Welcome To Socome!
You are here: Home » News » Industry Encyclopedia » About heat string tubing and how it used

About heat string tubing and how it used

Author: Site Editor     Publish Time: 2022-04-14      Origin: Site

Heat shrinks tubing (also known as heat shrink or heat shrink) is a shrinkable plastic tube that provides abrasion resistance and environmental protection to stranded and solid wire conductors, connections, connectors, and terminals in electrical operations. It can also be used to replace or bundle wire insulation, protect wires or small parts from abrasion, and provide cable entry seals that protect against the elements. Heat shrink tubing is commonly made of nylon or polyolefin and shrinks to half to one-sixth of its original diameter when heated radially (but not longitudinally). 


Types of heat string tubing and how they are used

Heat shrink tubing is available in a wide range of colors and chemical compositions, with each type’s composition differing depending on the application. Each variety has a precise design and chemical additives that make it suitable for various environmental conditions, from ultra-thin-walled tubing to sturdy, heavy-walled tubing. The heat shrink tubing expansion ratio compares the variations in expansion and recovery rates.


The unshrunk tubing is placed on the wire and then slid down to cover the joint before making the connection. If the fit is tight, silicone lubrication can be utilized without jeopardizing the heat shrink material. After that, the tubing is shrunk in an oven or with a hot air cannon or another source of hot gas flow to wrap firmly around the joint. The heat from a lighter or a soldering iron held close to but not touching the tube are two convenient but less consistent options for decreasing the tube. Heat shrink vendors do not recommend these approaches since they can result in uneven shrinking, physical damage, and insulation failure.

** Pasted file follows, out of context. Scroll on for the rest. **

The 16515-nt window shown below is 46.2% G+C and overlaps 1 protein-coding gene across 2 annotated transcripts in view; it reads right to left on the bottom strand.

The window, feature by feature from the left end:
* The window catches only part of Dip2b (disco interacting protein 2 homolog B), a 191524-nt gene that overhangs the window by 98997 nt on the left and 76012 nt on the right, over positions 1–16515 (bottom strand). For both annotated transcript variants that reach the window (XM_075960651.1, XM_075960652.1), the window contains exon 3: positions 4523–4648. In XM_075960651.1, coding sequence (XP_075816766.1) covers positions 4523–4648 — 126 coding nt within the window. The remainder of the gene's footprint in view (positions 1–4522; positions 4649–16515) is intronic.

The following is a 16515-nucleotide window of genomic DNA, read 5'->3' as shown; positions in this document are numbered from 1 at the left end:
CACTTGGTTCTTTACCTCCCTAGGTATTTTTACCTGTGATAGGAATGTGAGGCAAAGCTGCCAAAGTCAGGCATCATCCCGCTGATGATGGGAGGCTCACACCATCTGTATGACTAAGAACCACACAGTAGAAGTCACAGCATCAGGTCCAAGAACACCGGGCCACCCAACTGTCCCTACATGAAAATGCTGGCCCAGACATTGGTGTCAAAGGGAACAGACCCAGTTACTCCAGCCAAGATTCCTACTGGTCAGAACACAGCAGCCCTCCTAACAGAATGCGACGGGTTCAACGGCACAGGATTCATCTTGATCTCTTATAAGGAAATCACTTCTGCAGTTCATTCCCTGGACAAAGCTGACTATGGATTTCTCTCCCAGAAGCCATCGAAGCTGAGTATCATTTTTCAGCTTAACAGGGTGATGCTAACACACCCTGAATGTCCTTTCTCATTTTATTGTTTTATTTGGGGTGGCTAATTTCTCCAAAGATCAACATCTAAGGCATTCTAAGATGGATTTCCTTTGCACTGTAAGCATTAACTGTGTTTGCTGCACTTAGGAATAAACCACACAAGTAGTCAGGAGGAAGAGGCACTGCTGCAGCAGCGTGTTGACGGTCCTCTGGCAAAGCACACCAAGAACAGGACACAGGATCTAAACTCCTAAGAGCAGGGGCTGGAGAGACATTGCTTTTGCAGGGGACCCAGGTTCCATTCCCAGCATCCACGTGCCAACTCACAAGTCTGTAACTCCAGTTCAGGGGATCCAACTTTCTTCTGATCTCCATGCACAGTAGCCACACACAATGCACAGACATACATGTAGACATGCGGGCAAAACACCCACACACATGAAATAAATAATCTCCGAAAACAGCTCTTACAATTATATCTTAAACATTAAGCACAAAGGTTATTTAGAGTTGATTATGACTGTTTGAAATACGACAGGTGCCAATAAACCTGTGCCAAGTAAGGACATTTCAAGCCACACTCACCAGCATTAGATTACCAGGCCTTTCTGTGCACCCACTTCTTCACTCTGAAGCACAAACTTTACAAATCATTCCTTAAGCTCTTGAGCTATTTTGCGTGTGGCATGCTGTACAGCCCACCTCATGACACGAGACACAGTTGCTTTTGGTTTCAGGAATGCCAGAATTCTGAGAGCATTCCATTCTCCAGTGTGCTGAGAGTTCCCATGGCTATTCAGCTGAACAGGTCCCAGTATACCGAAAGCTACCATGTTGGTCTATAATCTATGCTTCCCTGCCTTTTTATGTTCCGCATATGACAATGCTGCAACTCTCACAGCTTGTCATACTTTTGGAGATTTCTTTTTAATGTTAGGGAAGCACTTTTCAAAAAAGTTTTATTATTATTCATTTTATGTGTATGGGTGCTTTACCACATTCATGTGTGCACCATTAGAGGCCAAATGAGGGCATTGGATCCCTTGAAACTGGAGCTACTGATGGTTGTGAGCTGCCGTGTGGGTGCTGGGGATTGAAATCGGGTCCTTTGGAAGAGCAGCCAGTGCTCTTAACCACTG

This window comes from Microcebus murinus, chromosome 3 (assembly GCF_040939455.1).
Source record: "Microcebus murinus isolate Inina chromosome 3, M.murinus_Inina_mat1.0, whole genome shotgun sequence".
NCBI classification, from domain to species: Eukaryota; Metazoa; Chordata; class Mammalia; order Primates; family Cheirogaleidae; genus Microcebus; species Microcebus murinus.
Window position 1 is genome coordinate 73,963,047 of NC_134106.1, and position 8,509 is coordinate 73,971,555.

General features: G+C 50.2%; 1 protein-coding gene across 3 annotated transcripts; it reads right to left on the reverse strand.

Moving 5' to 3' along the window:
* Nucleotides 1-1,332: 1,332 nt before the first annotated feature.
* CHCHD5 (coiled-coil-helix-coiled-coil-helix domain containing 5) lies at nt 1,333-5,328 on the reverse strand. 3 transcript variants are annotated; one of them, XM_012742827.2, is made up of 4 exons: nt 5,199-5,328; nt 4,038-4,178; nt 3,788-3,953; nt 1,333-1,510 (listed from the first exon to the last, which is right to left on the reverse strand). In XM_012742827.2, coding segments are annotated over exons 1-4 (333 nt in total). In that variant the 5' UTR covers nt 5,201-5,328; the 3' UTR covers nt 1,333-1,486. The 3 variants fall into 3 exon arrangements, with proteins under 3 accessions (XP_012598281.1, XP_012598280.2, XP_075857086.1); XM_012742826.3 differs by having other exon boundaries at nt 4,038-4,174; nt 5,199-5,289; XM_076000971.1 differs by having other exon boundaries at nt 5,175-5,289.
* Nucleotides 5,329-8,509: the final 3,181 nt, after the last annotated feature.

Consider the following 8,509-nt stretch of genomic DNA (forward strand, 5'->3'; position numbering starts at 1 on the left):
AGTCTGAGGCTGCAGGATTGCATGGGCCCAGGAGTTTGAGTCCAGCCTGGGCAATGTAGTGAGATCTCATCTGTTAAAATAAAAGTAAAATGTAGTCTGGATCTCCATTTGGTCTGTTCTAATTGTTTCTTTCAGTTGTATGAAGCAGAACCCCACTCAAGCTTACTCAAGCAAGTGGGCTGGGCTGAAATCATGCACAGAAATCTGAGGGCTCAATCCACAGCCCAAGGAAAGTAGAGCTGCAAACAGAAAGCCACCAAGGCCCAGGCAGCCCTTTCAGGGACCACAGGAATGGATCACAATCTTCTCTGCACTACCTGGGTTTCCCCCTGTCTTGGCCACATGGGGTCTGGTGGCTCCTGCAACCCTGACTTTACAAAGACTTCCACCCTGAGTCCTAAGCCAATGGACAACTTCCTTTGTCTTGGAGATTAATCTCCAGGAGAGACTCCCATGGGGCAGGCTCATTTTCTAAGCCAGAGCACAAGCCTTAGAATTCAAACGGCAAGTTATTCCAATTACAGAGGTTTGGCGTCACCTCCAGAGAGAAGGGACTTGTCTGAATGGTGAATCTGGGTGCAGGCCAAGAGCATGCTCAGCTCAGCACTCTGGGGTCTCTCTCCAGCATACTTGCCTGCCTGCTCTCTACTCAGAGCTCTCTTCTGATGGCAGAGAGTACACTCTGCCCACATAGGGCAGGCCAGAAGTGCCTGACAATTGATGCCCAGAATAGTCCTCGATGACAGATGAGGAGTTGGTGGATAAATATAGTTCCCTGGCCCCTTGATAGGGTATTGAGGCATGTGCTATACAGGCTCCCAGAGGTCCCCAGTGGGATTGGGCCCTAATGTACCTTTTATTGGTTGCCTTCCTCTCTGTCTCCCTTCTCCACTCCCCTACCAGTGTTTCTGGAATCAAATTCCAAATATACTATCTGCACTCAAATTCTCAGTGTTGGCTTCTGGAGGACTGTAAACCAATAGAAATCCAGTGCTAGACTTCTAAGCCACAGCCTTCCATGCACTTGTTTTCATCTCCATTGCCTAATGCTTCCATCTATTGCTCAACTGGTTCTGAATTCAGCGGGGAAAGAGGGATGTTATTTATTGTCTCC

Like any other plastic, overheating heat shrink tubing can cause it to melt, burn, or catch fire. Heating causes the tube to contract to half to one-sixth of its original diameter, making a close fit across irregularly shaped connectors, depending on the heat shrink material employed. There’s also longitudinal shrinkage, which is usually unfavorable and happens in lower amounts than narrowing, usually around 6%.


The benefit of heat string tubing:

· Sharp cutting blades, abrasion resistance, and minimum impact

· Water, chemicals, dust, and other pollutants are kept at bay.

· Wires and cables are packaged together in bundles that are easy to handle.

· A smoother texture and a more finished appearance

· Insulation on both an electrical and a thermal level.

· Because of the better structural support, wires, connectors, and components are less strained.

· To improve wire identification, color additives are compatible.


Some heat shrink materials have a coating of thermoplastic glue on the inside to aid in sealing and adhesion, while others rely on friction between the closely fitting components. Heating non-adhesive shrink tubes to near-melting temperatures may also allow them to fuse to the underlying material.